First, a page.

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The Erwin Schroedinger Institute for Mathematical Physics

Workshop: New trends in the variational modeling and simulation of liquid crystals

Liquid crystals are a vast and diverse class of materials which exhibits properties between those of isotropic liquids and those of crystalline solids: Liquid crystals may flow like a liquid, but their constituent molecules retain orientational order like solids. The main macroscopic manifestation of this dual nature is the emergence of defects, which underly spectacular phenomena and new prospective technologies, e.g., knotted disinclination lines, bistable displays, control of nanoparticle suspensions.

The workshop aims to bring together researchers working on various aspects of liquid crystals, with topics spanning from the physical modeling and numerical simulations of liquid crystalline systems to rigorous analysis of major liquid crystal phenomena.

Time & Venue:

December 2-6, 2019 — Erwin Schrödinger International Institute for Mathematics and Physics (Boltzmanngasse 9, 1090 Vienna, Austria)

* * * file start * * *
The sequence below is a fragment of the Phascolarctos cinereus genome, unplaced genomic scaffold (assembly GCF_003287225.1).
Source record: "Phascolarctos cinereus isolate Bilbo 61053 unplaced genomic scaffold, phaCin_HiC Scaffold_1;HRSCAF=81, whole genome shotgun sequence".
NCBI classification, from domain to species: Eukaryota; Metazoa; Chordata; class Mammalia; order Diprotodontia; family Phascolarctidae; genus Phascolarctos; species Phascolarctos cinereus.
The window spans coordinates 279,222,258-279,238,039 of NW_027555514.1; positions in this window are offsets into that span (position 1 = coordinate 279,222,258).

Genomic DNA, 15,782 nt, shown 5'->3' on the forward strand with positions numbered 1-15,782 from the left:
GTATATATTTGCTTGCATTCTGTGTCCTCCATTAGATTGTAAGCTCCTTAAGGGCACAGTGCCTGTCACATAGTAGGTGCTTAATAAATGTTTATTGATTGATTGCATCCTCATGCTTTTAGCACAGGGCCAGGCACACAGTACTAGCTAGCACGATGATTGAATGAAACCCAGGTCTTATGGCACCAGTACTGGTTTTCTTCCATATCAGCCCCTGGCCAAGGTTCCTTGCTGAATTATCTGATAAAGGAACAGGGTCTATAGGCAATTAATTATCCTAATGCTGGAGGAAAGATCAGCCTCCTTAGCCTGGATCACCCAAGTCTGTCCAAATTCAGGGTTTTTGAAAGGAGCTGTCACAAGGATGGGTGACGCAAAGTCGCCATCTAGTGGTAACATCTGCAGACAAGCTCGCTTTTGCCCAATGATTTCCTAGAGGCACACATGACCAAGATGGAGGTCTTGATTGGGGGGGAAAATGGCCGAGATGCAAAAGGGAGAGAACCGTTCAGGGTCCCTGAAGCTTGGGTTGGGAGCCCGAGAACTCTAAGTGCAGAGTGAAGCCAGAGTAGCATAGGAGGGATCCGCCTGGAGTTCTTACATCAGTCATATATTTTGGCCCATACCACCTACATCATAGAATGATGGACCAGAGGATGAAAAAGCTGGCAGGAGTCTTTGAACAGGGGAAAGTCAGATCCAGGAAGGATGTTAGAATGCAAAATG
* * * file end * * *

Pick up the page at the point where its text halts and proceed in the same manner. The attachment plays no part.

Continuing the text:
Giovanni Di Fratta, Michele Ruggeri, Valeriy V. Slastikov, and Arghir D. Zarnescu


If you are willing to participate, please register by sending an email to michele.ruggeri@asc.tuwien.ac.at with the usual information (name, affiliation, mail address) by September 30, 2019.


We have been made aware of very convincing scams that are focusing on scientific workshops. Participants may be contacted by email/phone by companies to arrange accommodation for this workshop. This usually includes a request to enter credit card information. Participants in this workshop will be contacted by the ESI administrative office (secr@esi.ac.at) with an official workshop invitation and some information on housing at special ESI rates. Please note, however, that ESI will never contact you requesting credit card details. If you are contacted by such companies, please let us know as soon as possible.

The workshop New trends in the variational modeling and simulation of liquid crystals is hosted and supported by the Erwin Schrödinger International Institute for Mathematics and Physics (ESI), a programme-oriented research institute for mathematics and physics at the University of Vienna. Partial support is acknowledged from the Doctoral School (DK) Dissipation and Dispersion in Nonlinear PDEs and the Special Research Program (SFB) Taming Complexity in Partial Differential Systems, both funded by the Austrian Science Fund (FWF) (grants W1245 and F65).